“The NHS is delivering a package of important measures set out in our NHS Long Term Plan to transform mental health, learning disability and autism services, which will ensure everyone can access the right treatment for their needs, when they need it most, which will improve,” she added.
Sophie Corlett, Director of External Relations at Mind, said: “We are pleased the government has accepted the majority of the recommendations made in the Independent Review in their long-awaited Mental Health Act white paper. At the moment, thousands of people are still subjected to poor, sometimes appalling, treatment, and many will live with the consequences far into the future. Change on the ground cannot come soon enough.
“It is important those who have been detained under the Mental Health Act, as well as their loved ones, feed into the consultation, helping shape the reforms. Given black people are four times more likely to be sectioned than white people, it’s crucial the government hears from people from different black, Asian and minority ethnic groups. We want to see steps taken to identify, address and tackle underlying and systemic racism that results in disproportionate detentions and use of force,” she added.
The government will consult on a number of proposed changes, including:
- introducing statutory ‘advance choice documents’ to enable people to express their wishes and preferences on their care when they are well, before the need arises for them to go into hospital.
- implementing the right for an individual to choose a nominated person who is best placed to look after their interests under the act if they are unable to do so themselves.
- expanding the role of independent mental health advocates to offer a greater level of support and representation to patients detained under the act.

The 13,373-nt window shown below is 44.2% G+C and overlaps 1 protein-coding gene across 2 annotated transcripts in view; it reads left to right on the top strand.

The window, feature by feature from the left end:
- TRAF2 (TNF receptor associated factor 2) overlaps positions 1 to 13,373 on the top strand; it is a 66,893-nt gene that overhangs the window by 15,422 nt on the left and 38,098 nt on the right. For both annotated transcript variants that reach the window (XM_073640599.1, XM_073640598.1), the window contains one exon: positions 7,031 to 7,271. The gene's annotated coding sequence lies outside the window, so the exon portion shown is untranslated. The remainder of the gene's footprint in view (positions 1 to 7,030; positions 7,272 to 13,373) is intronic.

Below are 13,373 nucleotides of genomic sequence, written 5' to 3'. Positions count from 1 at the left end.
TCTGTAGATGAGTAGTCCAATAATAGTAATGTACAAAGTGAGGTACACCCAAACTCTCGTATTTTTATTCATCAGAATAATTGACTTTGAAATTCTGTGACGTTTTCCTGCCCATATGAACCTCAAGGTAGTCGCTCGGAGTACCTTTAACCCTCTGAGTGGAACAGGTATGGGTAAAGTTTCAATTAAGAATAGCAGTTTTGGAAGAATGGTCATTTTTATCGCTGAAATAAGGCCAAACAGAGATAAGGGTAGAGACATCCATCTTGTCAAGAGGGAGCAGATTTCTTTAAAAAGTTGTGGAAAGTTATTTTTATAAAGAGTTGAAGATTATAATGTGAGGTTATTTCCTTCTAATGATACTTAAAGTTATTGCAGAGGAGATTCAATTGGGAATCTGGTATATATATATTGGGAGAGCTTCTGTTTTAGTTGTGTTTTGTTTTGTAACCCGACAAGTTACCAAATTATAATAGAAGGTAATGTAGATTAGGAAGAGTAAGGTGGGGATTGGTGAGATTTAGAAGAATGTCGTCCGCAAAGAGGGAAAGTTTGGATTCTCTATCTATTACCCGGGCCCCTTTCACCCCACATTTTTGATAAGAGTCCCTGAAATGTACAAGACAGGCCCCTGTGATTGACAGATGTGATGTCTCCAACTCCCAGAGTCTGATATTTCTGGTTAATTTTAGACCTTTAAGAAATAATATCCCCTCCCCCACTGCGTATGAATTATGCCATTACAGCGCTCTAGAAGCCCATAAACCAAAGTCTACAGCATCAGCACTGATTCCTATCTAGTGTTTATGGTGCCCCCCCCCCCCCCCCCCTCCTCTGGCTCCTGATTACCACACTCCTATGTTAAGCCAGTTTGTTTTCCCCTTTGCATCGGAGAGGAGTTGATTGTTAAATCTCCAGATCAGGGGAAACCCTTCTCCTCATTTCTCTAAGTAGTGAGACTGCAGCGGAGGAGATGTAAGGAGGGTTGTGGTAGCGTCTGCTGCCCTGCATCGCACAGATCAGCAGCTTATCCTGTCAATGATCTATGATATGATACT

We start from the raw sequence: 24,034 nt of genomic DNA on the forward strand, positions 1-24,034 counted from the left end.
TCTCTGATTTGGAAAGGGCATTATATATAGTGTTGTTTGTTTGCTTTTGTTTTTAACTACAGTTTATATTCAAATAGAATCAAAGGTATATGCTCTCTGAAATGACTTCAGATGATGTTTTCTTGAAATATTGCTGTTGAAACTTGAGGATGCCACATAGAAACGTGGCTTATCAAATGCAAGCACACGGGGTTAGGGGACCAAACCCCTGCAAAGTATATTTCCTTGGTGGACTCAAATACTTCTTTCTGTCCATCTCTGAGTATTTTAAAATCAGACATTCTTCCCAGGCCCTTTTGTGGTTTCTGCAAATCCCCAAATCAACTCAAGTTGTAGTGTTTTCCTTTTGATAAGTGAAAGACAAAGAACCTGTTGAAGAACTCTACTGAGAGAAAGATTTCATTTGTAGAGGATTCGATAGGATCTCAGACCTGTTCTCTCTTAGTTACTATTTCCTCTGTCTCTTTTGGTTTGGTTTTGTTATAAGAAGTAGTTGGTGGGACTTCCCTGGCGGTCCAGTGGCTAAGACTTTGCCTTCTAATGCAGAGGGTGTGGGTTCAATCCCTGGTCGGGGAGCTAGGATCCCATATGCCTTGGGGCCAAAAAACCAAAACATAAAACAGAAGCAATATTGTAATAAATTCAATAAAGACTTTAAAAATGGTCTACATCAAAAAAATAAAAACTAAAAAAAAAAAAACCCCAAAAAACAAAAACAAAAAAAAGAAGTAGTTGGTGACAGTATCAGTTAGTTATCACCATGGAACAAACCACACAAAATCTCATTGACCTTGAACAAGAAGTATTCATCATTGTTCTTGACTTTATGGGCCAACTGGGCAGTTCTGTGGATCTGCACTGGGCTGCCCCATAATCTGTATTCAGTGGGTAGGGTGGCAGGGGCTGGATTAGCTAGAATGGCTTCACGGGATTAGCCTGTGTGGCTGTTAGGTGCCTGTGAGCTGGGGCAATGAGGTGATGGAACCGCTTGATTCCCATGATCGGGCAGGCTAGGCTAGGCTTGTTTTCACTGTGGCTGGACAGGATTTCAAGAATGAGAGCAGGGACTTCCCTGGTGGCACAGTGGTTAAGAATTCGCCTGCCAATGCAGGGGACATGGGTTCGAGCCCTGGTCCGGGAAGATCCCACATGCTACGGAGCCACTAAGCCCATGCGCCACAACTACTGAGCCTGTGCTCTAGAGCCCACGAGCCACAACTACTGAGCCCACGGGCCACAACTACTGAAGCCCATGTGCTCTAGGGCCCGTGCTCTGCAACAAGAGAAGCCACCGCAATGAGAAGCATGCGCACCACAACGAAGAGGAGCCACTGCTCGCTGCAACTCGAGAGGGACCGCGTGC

- piloting culturally appropriate advocates so patients from all ethnic backgrounds are better supported.
- ensuring that neither autism nor a learning disability are grounds for detention for treatment of themselves.
- improving access to community-based mental health support, including crisis care, to prevent avoidable detentions under the act.
The white paper also takes steps to ensure parity between mental health and physical health services.
A 28-day time limit is also being proposed to speed up the transfer of prisoners with mental illness to hospital, ending unnecessary delays and ensuring they get the right treatment at the right time.
The government also commits to ending the outdated practice of using prisons as ‘places of safety’ for defendants with acute mental illness. Judges will work with medical professionals to ensure defendants can always be taken directly to a healthcare setting from court.
Victims of all mentally disordered offenders will now also have the option of being assigned a dedicated victim liaison officer to keep them informed of key developments in the offender’s case, including when the patient is discharged.
Lord Chancellor and Justice Secretary Robert Buckland said: “Prisons should be places where offenders are punished and rehabilitated, not a holding pen for people whose primary issue is their mental health.
“Keeping people safe must be at the heart of everything this government does, and the reforms announced today will allow us to do this while ensuring offenders still get the treatment their conditions require,” he added.
Reforming the Mental Health Act